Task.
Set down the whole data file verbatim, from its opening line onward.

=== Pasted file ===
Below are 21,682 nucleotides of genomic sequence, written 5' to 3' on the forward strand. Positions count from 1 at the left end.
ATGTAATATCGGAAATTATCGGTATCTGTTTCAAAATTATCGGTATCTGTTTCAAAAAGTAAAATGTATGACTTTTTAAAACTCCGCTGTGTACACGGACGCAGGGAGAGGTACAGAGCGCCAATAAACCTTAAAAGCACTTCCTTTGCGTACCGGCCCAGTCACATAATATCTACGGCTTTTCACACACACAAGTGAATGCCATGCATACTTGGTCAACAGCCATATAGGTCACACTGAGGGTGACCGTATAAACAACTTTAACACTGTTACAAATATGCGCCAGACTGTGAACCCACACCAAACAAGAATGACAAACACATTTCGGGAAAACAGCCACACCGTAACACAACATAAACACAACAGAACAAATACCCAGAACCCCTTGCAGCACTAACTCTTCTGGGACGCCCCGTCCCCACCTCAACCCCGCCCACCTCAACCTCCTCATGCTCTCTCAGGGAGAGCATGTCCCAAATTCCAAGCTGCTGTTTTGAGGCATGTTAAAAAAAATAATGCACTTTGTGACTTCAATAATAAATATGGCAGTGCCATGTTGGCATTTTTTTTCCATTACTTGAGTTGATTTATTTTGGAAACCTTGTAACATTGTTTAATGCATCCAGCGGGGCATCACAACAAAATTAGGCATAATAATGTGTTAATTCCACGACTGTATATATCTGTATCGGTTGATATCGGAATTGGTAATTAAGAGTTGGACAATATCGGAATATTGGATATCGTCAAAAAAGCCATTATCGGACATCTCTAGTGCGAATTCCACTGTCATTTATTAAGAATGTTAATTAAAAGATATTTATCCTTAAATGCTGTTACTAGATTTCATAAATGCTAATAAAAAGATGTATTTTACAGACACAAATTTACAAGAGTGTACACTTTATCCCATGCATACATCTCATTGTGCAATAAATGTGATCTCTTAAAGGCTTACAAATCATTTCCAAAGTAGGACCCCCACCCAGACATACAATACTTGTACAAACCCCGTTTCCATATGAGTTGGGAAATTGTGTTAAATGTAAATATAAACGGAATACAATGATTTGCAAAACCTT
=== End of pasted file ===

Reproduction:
Below are 21,682 nucleotides of genomic sequence, written 5' to 3' on the forward strand. Positions count from 1 at the left end.
ATGTAATATCGGAAATTATCGGTATCTGTTTCAAAATTATCGGTATCTGTTTCAAAAAGTAAAATGTATGACTTTTTAAAACTCCGCTGTGTACACGGACGCAGGGAGAGGTACAGAGCGCCAATAAACCTTAAAAGCACTTCCTTTGCGTACCGGCCCAGTCACATAATATCTACGGCTTTTCACACACACAAGTGAATGCCATGCATACTTGGTCAACAGCCATATAGGTCACACTGAGGGTGACCGTATAAACAACTTTAACACTGTTACAAATATGCGCCAGACTGTGAACCCACACCAAACAAGAATGACAAACACATTTCGGGAAAACAGCCACACCGTAACACAACATAAACACAACAGAACAAATACCCAGAACCCCTTGCAGCACTAACTCTTCTGGGACGCCCCGTCCCCACCTCAACCCCGCCCACCTCAACCTCCTCATGCTCTCTCAGGGAGAGCATGTCCCAAATTCCAAGCTGCTGTTTTGAGGCATGTTAAAAAAAATAATGCACTTTGTGACTTCAATAATAAATATGGCAGTGCCATGTTGGCATTTTTTTTCCATTACTTGAGTTGATTTATTTTGGAAACCTTGTAACATTGTTTAATGCATCCAGCGGGGCATCACAACAAAATTAGGCATAATAATGTGTTAATTCCACGACTGTATATATCTGTATCGGTTGATATCGGAATTGGTAATTAAGAGTTGGACAATATCGGAATATTGGATATCGTCAAAAAAGCCATTATCGGACATCTCTAGTGCGAATTCCACTGTCATTTATTAAGAATGTTAATTAAAAGATATTTATCCTTAAATGCTGTTACTAGATTTCATAAATGCTAATAAAAAGATGTATTTTACAGACACAAATTTACAAGAGTGTACACTTTATCCCATGCATACATCTCATTGTGCAATAAATGTGATCTCTTAAAGGCTTACAAATCATTTCCAAAGTAGGACCCCCACCCAGACATACAATACTTGTACAAACCCCGTTTCCATATGAGTTGGGAAATTGTGTTAAATGTAAATATAAACGGAATACAATGATTTGCAAAACCTT